WNV is transmitted primarily by the bite of infected mosquitoes that acquire the virus by feeding on infected birds. The intensity of transmission to humans is dependent on abundance and feeding patterns of infected mosquitoes and on local ecology and behavior that influence human exposure to mosquitoes. Although up to 55% of affected populations became infected during epidemics in Africa, more recent outbreaks in Europe and North America have yielded much lower attack rates (1
). In the area of most intense WNV transmission in Queens, New York, in 1999, ≈2.6% of residents were infected (most of these were asymptomatic infections), and similarly low prevalence of infection has been seen in other areas of the United States (3
). WNV outbreaks in Europe and the Middle East since 1995 appear to have caused infection in <5% of affected populations (1
). These levels of infection are too low to decrease the frequency of epidemics or modulate their intensity through protective immunity.
Data on the incidence of WNV in most of the world are not readily available. WNV transmission has been reported in Europe, the Middle East, Africa, India, parts of Asia, Australia (in the form of Kunjin virus, a subtype of WNV), North America, and parts of Central America and the Caribbean (1
). In recent years human WNV disease in the Eastern Hemisphere has been reported mostly from areas in the Mediterranean Basin: in Algeria in 1994, Morocco in 1996, Tunisia in 1997 and 2003, Romania in 1996 through 2000, the Czech Republic in 1997, Israel in 1999 and 2000, Russia in 1999 through 2001, and France in 2003 (1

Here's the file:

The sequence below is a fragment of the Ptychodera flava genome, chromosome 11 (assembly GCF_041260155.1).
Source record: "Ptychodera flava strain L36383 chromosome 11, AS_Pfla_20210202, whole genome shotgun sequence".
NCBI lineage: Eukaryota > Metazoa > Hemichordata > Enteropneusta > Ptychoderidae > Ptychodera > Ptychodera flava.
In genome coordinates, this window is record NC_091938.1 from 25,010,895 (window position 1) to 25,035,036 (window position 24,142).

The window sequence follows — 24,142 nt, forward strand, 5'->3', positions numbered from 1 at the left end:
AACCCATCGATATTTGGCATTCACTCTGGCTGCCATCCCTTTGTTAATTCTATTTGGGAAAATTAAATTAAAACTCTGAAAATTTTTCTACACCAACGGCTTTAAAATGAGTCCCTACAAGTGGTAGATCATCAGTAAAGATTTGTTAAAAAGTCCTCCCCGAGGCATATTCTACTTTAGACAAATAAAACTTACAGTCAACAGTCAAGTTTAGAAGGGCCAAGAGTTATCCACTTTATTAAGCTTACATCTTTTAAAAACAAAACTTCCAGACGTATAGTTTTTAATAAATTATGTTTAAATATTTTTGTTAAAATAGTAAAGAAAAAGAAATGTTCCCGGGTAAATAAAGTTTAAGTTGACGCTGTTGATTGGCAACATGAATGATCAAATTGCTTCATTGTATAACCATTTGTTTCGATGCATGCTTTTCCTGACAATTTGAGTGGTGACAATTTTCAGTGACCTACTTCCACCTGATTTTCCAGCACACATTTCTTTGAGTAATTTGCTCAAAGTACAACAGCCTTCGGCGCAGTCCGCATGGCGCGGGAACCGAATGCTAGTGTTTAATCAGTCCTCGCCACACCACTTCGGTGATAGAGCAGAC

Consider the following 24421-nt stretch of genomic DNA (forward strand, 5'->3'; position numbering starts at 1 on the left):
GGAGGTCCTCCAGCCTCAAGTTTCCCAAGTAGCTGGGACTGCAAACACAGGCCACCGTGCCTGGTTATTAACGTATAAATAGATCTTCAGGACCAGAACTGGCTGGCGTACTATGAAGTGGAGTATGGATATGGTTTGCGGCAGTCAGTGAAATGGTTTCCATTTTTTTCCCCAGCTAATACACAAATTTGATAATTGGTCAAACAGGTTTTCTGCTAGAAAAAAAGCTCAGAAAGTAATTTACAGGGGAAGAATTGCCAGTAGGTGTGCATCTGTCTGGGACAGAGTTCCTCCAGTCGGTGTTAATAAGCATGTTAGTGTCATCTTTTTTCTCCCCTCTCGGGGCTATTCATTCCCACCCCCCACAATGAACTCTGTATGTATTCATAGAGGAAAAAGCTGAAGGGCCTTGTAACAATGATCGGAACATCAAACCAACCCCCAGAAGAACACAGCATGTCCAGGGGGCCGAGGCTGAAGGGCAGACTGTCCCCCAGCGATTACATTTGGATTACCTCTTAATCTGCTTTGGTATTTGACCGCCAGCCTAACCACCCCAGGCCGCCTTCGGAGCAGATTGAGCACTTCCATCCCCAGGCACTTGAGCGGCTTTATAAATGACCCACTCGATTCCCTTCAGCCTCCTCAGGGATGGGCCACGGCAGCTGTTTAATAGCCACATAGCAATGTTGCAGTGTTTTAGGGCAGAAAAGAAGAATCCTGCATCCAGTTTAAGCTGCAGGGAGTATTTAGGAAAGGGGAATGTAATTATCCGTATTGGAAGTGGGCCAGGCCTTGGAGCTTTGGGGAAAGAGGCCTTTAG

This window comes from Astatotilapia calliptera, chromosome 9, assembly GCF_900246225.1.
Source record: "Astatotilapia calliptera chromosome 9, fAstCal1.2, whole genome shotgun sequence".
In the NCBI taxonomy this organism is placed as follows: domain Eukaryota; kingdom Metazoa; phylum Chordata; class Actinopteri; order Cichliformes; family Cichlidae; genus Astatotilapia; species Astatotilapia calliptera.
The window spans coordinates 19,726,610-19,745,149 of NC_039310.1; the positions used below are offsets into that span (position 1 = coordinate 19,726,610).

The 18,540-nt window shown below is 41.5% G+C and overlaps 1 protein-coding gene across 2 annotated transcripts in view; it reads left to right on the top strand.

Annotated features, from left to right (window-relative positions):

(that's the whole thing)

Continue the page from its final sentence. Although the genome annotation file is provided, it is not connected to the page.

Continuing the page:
). Enzootics involving horses were reported in Morocco in 1996 and 2003, Italy in 1998, Israel in 2000, and southern France in 2000, 2003, and 2004 (6
In the Western Hemisphere, most human WNV disease has occurred in the United States. Since the virus was detected in New York from 1999 through 2004, 16,706 cases have been reported to the Centers for Disease Control and Prevention (CDC); 7,096 of these were classified as neuroinvasive disease, 9,268 as West Nile fever (WNF), and 342 had other or unspecified clinical presentation (reported through June 8, 2005; the proportion of total cases reported that are neuroinvasive disease is artificially higher than what is believed to occur naturally since neuroinvasive disease is more likely to be reported than WNF or asymptomatic infection) (). Transmission of WNV has spread dramatically from New York to the north, south, and west (). From 2002 to 2003, the most intense transmission shifted from the Midwest and south-central states to the western plains and Front Range of the Rocky Mountains. In 2004, most WNV disease cases were reported in California, Arizona, and western Colorado, but foci of highest incidence were scattered across the United States (). In the East, WNV transmission recurred for 6 consecutive years with the highest number of human disease cases reported in 2003, indicating that WNV disease has become seasonally endemic. In Canada, transmission of WNV to humans has been documented in Quebec, Ontario, Manitoba, Saskatchewan, and Alberta, and WNV-infected birds have also been found in New Brunswick and Nova Scotia (http://www.phac-aspc.gc.ca/wnv-vwn
). Evidence of WNV transmission has been reported from the Cayman Islands, Jamaica, Dominican Republic, Mexico, Guadeloupe, El Salvador, Belize, Puerto Rico, and Cuba, but only 1 human case has been reported from Mexico and 1 from the Cayman Islands (http://www.paho.org/English/DD/PIN/ptoday15_oct03.htm;
). The paucity of human cases thus far in Latin America and the Caribbean is surprising, considering the ecologic conditions that favor arbovirus transmission in these areas. WNV isolated from a bird in Mexico in 2003 appeared to be attenuated, but whether viral mutation accounts for the scarcity of human disease remains to be seen (9